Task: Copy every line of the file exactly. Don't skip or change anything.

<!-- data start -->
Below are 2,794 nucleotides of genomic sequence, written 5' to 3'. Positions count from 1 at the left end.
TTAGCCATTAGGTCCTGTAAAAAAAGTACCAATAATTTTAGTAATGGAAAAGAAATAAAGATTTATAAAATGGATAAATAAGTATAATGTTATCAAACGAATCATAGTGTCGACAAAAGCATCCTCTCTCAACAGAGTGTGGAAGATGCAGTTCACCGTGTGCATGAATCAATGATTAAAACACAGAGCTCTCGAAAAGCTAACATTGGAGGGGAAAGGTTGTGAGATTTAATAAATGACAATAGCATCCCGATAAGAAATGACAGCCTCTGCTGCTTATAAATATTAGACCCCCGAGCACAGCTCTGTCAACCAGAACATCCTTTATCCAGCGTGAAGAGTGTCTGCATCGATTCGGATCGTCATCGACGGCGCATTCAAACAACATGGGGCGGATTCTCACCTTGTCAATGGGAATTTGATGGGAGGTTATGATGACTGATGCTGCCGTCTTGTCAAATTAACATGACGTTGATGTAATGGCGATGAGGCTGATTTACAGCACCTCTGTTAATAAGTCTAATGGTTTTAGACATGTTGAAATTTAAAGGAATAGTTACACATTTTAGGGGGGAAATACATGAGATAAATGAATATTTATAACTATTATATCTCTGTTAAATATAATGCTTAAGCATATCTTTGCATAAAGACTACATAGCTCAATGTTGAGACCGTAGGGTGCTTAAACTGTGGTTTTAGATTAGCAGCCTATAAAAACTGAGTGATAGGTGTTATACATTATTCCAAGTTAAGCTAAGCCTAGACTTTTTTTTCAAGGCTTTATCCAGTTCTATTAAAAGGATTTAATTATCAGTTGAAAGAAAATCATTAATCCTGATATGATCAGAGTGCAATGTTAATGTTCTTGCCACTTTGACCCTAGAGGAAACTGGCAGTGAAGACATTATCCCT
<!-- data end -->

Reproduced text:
Below are 2,794 nucleotides of genomic sequence, written 5' to 3'. Positions count from 1 at the left end.
TTAGCCATTAGGTCCTGTAAAAAAAGTACCAATAATTTTAGTAATGGAAAAGAAATAAAGATTTATAAAATGGATAAATAAGTATAATGTTATCAAACGAATCATAGTGTCGACAAAAGCATCCTCTCTCAACAGAGTGTGGAAGATGCAGTTCACCGTGTGCATGAATCAATGATTAAAACACAGAGCTCTCGAAAAGCTAACATTGGAGGGGAAAGGTTGTGAGATTTAATAAATGACAATAGCATCCCGATAAGAAATGACAGCCTCTGCTGCTTATAAATATTAGACCCCCGAGCACAGCTCTGTCAACCAGAACATCCTTTATCCAGCGTGAAGAGTGTCTGCATCGATTCGGATCGTCATCGACGGCGCATTCAAACAACATGGGGCGGATTCTCACCTTGTCAATGGGAATTTGATGGGAGGTTATGATGACTGATGCTGCCGTCTTGTCAAATTAACATGACGTTGATGTAATGGCGATGAGGCTGATTTACAGCACCTCTGTTAATAAGTCTAATGGTTTTAGACATGTTGAAATTTAAAGGAATAGTTACACATTTTAGGGGGGAAATACATGAGATAAATGAATATTTATAACTATTATATCTCTGTTAAATATAATGCTTAAGCATATCTTTGCATAAAGACTACATAGCTCAATGTTGAGACCGTAGGGTGCTTAAACTGTGGTTTTAGATTAGCAGCCTATAAAAACTGAGTGATAGGTGTTATACATTATTCCAAGTTAAGCTAAGCCTAGACTTTTTTTTCAAGGCTTTATCCAGTTCTATTAAAAGGATTTAATTATCAGTTGAAAGAAAATCATTAATCCTGATATGATCAGAGTGCAATGTTAATGTTCTTGCCACTTTGACCCTAGAGGAAACTGGCAGTGAAGACATTATCCCT